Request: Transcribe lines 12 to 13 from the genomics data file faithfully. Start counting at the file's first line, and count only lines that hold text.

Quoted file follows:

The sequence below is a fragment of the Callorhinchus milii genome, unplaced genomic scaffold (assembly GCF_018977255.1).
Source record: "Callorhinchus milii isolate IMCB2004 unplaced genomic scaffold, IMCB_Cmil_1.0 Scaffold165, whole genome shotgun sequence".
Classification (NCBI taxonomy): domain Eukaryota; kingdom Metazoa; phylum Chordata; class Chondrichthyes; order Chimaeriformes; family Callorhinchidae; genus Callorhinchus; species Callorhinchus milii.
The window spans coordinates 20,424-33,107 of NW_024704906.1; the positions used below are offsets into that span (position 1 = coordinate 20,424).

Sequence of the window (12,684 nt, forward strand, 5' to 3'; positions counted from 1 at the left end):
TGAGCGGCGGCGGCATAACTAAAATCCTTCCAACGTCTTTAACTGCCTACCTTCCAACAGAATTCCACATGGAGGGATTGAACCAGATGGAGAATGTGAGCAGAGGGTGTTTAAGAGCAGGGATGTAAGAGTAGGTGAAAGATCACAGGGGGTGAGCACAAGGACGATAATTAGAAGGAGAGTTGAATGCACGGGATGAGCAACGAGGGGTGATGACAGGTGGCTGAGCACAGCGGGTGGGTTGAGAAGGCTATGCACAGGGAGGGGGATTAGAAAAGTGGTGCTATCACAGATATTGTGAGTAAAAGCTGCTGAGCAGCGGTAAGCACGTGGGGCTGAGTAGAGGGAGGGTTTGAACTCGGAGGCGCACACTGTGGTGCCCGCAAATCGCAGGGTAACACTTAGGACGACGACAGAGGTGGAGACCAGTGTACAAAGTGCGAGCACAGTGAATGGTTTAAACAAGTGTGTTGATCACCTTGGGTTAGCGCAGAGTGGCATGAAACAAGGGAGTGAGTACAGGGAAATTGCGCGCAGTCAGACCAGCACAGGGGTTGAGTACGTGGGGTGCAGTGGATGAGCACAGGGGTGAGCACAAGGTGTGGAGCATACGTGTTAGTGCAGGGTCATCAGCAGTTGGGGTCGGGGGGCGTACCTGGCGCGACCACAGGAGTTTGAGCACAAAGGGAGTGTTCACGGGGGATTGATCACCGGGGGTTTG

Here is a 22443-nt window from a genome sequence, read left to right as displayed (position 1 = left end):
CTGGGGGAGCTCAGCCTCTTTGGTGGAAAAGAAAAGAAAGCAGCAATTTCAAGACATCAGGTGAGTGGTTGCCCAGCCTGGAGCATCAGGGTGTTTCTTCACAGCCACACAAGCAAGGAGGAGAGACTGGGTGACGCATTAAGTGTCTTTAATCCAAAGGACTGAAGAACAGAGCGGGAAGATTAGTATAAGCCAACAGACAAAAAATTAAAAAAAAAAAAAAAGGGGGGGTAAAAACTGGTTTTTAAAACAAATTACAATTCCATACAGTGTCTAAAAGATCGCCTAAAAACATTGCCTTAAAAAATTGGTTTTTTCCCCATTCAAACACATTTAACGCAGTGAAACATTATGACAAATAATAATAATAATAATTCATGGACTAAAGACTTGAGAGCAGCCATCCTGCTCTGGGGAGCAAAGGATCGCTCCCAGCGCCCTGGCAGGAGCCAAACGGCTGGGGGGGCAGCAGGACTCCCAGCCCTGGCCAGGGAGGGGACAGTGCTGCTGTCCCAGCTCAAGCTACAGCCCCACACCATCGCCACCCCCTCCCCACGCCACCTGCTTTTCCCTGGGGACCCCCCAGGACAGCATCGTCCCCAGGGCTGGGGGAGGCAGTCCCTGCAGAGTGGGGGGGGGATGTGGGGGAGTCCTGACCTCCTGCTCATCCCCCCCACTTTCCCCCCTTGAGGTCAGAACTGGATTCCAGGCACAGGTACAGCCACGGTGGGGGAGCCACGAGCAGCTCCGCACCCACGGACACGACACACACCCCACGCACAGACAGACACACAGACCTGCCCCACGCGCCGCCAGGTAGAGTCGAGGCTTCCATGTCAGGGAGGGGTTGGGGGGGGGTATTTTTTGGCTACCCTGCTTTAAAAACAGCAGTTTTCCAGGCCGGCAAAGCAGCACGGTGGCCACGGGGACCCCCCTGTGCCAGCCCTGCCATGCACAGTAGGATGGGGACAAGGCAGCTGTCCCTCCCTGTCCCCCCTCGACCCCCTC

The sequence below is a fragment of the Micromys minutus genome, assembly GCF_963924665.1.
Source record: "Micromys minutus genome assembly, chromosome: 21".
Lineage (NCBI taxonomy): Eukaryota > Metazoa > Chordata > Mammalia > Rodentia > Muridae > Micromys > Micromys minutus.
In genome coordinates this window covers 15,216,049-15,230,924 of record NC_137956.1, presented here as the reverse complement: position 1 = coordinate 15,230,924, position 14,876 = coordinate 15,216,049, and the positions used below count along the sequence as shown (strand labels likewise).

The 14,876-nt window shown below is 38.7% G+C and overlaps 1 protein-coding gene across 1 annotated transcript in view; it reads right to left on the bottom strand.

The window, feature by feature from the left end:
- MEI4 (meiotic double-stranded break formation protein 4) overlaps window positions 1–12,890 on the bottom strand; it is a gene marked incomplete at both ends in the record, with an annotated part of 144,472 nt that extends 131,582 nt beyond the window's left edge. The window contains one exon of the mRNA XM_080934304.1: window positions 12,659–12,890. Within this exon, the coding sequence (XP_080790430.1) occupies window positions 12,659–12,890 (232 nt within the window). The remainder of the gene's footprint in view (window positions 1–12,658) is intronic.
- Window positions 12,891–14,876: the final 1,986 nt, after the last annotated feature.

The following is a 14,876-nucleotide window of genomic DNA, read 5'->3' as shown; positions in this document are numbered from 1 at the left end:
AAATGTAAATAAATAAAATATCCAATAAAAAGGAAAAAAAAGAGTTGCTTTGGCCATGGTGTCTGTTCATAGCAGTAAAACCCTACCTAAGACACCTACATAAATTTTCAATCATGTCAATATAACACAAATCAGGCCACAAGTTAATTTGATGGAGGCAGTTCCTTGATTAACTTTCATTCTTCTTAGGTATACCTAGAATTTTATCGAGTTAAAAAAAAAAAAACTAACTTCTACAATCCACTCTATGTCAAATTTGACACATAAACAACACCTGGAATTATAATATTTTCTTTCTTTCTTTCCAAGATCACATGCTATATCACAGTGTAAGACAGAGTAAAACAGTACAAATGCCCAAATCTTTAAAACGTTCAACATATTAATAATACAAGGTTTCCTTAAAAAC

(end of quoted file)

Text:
In genome coordinates this window covers 15,216,049-15,230,924 of record NC_137956.1, presented here as the reverse complement: position 1 = coordinate 15,230,924, position 14,876 = coordinate 15,216,049, and the positions used below count along the sequence as shown (strand labels likewise).

The 14,876-nt window shown below is 38.7% G+C and overlaps 1 protein-coding gene across 1 annotated transcript in view; it reads right to left on the bottom strand.